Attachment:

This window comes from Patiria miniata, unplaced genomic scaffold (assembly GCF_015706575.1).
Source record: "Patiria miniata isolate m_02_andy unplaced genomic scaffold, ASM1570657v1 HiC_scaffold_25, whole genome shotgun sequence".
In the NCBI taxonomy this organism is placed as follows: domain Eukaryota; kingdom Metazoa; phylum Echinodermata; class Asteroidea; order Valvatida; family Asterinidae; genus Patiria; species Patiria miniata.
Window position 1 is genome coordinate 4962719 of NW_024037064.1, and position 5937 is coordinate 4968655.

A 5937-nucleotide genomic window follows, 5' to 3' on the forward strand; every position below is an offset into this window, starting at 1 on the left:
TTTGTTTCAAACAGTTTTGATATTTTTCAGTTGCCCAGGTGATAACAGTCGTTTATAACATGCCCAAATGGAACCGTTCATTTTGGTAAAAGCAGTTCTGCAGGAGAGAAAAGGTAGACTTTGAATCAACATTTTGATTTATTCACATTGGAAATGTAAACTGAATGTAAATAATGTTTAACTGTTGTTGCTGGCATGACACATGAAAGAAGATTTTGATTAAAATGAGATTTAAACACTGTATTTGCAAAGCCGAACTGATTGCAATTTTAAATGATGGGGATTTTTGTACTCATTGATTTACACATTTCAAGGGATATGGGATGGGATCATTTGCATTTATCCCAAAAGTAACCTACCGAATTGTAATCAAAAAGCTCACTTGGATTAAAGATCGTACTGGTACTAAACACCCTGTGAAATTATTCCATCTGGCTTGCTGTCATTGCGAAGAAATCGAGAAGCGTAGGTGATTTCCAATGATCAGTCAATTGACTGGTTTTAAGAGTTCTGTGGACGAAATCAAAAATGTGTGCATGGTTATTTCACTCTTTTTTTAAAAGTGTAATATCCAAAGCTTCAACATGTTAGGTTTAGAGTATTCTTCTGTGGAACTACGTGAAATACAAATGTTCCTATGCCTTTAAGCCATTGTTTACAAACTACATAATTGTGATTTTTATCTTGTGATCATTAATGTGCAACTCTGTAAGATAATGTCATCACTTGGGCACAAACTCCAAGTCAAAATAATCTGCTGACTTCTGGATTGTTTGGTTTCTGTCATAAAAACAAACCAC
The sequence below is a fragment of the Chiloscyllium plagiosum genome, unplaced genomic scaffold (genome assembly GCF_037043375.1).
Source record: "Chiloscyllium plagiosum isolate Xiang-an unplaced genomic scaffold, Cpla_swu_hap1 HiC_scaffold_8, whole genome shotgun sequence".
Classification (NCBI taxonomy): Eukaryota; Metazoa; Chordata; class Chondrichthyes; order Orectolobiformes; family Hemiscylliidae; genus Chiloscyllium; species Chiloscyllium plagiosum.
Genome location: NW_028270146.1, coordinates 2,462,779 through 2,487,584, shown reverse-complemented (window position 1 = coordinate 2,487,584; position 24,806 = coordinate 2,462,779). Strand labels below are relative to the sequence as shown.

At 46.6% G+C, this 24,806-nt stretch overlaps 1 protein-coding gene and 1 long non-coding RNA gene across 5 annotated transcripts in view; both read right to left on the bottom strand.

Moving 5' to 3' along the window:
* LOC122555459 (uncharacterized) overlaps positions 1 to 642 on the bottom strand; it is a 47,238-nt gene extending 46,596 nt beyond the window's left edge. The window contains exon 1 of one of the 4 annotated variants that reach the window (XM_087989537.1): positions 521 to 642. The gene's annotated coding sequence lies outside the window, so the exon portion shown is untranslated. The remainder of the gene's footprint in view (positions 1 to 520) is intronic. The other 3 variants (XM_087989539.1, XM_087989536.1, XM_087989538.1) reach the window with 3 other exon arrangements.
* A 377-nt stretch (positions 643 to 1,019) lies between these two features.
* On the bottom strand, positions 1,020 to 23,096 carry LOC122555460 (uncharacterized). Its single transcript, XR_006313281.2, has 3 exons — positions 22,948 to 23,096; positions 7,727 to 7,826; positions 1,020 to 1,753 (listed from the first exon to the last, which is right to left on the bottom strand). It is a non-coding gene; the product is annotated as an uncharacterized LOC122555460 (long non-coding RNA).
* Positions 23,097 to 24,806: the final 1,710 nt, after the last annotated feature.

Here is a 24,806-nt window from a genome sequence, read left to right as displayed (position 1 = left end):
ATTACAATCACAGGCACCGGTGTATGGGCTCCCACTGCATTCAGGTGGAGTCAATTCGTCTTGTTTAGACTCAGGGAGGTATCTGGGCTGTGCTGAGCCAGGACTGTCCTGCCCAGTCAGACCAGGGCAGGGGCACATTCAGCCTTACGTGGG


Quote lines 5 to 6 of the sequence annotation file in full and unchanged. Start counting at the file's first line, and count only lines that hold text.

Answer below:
A 5937-nucleotide genomic window follows, 5' to 3' on the forward strand; every position below is an offset into this window, starting at 1 on the left:
TTTGTTTCAAACAGTTTTGATATTTTTCAGTTGCCCAGGTGATAACAGTCGTTTATAACATGCCCAAATGGAACCGTTCATTTTGGTAAAAGCAGTTCTGCAGGAGAGAAAAGGTAGACTTTGAATCAACATTTTGATTTATTCACATTGGAAATGTAAACTGAATGTAAATAATGTTTAACTGTTGTTGCTGGCATGACACATGAAAGAAGATTTTGATTAAAATGAGATTTAAACACTGTATTTGCAAAGCCGAACTGATTGCAATTTTAAATGATGGGGATTTTTGTACTCATTGATTTACACATTTCAAGGGATATGGGATGGGATCATTTGCATTTATCCCAAAAGTAACCTACCGAATTGTAATCAAAAAGCTCACTTGGATTAAAGATCGTACTGGTACTAAACACCCTGTGAAATTATTCCATCTGGCTTGCTGTCATTGCGAAGAAATCGAGAAGCGTAGGTGATTTCCAATGATCAGTCAATTGACTGGTTTTAAGAGTTCTGTGGACGAAATCAAAAATGTGTGCATGGTTATTTCACTCTTTTTTTAAAAGTGTAATATCCAAAGCTTCAACATGTTAGGTTTAGAGTATTCTTCTGTGGAACTACGTGAAATACAAATGTTCCTATGCCTTTAAGCCATTGTTTACAAACTACATAATTGTGATTTTTATCTTGTGATCATTAATGTGCAACTCTGTAAGATAATGTCATCACTTGGGCACAAACTCCAAGTCAAAATAATCTGCTGACTTCTGGATTGTTTGGTTTCTGTCATAAAAACAAACCAC